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Feedback Strategies for Online Courses

August 13, 2019

By Megan Lee Pietruszewski

Megan Lee Pietruszewski, lecturer in the Department of English, was awarded a sponsorship from Clemson Online to attend an Online Learning Consortium (OLC) workshop (link to workshops:  https://onlinelearningconsortium.org/learn/workshops/) on giving effective feedback in online courses. 

What is “one of the most powerful influences on learning” (1) that we can implement in our courses? Giving meaningful feedback! Feedback is important because it helps students know what they are doing well and what they need to improve upon to reach learning objectives in our courses (1). Grant Wiggins asserts that, “’no time to give and use feedback’ actually means ‘no time to cause learning’” (3).

In online courses, feedback also helps establish an instructor-student connection (2). Below are strategies for incorporating effective and efficient feedback in your online courses.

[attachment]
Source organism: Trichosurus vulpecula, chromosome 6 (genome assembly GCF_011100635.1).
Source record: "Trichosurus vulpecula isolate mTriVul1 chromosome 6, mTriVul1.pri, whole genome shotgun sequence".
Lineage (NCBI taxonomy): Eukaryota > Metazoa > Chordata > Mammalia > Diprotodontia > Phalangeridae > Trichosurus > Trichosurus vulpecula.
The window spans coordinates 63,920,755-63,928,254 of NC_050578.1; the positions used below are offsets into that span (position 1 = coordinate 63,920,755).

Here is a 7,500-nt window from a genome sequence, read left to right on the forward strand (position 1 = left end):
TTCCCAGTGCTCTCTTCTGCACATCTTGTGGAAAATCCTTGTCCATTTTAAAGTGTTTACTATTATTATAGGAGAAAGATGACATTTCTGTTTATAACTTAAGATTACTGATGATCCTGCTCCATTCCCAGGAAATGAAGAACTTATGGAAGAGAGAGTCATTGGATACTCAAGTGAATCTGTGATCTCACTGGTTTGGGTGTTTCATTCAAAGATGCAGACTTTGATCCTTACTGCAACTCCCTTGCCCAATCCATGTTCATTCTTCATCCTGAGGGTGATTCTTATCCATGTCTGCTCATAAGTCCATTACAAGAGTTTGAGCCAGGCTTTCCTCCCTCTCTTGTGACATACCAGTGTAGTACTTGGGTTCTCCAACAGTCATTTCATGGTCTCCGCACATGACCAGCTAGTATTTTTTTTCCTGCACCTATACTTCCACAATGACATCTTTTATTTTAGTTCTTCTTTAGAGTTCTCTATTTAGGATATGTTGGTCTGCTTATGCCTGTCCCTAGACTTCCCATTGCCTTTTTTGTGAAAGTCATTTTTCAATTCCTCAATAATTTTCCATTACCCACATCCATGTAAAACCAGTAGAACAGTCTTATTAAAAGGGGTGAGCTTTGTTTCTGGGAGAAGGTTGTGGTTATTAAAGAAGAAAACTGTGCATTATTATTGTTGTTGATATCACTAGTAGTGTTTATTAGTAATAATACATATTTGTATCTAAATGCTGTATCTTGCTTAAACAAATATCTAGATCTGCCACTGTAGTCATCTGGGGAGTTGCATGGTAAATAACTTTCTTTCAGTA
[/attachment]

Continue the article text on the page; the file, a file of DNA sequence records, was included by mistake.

How do we give effective feedback?

Make the purpose of feedback clear. The purpose of feedback is to give students a progress update on meeting learning objectives. However, sometimes students are confused about this purpose and may ask questions like, “Why are you telling me to include more sources? Why is this paragraph weak?” Explain the purpose to students so they see feedback as more than a value judgement or a grade justification (3). To help students read and apply feedback, students need to understand that feedback serves to move them towards the larger goal (3).

Use rubrics to make assignment expectations clear. One way to make the connection between learning objectives (the larger goal) and feedback more closely aligned is to use rubrics for assignment grading (4). Rubrics are easy to develop in Canvas and can be saved and used in future courses.